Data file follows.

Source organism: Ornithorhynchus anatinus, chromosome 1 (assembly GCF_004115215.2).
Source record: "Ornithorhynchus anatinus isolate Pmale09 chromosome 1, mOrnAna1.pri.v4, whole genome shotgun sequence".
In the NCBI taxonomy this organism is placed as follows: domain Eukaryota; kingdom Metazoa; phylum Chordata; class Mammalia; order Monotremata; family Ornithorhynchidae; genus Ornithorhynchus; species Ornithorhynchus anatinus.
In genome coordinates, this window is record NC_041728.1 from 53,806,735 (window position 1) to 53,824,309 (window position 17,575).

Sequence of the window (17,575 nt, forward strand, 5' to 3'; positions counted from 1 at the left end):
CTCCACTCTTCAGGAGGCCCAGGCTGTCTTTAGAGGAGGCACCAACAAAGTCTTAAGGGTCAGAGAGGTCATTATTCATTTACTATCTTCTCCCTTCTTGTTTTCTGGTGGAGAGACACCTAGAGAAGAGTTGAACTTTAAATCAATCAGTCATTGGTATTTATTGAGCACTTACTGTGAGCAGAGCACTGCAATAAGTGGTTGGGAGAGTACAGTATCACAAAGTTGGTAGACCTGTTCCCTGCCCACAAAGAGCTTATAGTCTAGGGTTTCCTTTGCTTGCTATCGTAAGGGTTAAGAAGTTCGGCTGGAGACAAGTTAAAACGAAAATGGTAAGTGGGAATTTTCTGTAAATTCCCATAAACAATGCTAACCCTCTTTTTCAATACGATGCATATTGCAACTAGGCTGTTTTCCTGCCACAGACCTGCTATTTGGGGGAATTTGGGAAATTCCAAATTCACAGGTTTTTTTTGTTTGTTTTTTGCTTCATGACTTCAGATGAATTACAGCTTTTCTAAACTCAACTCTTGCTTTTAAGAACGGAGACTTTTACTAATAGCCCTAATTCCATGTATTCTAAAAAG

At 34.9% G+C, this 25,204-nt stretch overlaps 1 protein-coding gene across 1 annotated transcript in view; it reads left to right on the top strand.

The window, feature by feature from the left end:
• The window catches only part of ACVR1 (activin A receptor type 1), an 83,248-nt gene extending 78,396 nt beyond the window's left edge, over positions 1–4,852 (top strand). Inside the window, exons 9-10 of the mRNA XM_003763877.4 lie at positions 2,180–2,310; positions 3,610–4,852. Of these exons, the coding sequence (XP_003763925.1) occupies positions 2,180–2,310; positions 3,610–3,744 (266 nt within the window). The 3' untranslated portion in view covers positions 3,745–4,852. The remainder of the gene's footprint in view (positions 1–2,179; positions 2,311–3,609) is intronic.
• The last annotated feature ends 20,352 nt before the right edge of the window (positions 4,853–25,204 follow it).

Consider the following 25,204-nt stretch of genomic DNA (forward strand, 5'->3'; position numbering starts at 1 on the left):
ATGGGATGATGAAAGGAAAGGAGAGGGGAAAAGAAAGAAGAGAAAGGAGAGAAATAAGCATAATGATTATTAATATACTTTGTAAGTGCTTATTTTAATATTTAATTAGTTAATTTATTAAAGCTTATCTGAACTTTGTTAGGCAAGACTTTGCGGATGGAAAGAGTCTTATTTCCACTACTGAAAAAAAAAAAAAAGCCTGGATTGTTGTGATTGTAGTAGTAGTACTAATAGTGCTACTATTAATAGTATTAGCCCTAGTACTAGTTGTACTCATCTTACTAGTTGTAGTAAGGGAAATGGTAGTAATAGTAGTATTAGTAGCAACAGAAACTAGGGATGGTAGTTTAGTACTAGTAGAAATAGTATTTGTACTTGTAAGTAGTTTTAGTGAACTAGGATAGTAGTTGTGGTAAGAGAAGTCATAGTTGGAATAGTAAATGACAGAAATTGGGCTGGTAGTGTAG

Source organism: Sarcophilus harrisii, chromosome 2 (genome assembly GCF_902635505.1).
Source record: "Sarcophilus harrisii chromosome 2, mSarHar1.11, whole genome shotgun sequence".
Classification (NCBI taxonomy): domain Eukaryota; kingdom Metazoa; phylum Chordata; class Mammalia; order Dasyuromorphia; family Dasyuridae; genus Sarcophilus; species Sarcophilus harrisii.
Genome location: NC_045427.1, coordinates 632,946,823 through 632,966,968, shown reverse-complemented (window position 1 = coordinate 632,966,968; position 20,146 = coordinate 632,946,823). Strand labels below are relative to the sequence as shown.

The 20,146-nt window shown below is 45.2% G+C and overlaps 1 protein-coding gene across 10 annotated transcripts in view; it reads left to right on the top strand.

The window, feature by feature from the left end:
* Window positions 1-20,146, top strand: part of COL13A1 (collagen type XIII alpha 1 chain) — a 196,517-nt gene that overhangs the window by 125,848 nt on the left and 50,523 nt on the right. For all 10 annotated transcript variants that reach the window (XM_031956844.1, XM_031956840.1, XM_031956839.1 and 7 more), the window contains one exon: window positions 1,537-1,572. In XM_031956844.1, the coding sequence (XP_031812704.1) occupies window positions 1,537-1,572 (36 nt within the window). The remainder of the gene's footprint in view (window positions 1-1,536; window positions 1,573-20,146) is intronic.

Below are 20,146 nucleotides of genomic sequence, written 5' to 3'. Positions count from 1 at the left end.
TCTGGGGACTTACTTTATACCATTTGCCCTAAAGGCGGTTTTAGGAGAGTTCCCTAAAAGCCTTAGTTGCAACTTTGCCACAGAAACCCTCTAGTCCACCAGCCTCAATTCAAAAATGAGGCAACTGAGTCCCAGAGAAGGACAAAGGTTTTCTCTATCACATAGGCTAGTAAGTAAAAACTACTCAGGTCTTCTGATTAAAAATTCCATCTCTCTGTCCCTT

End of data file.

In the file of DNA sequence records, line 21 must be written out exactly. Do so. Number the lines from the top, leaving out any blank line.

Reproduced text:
TCTGGGGACTTACTTTATACCATTTGCCCTAAAGGCGGTTTTAGGAGAGTTCCCTAAAAGCCTTAGTTGCAACTTTGCCACAGAAACCCTCTAGTCCACCAGCCTCAATTCAAAAATGAGGCAACTGAGTCCCAGAGAAGGACAAAGGTTTTCTCTATCACATAGGCTAGTAAGTAAAAACTACTCAGGTCTTCTGATTAAAAATTCCATCTCTCTGTCCCTT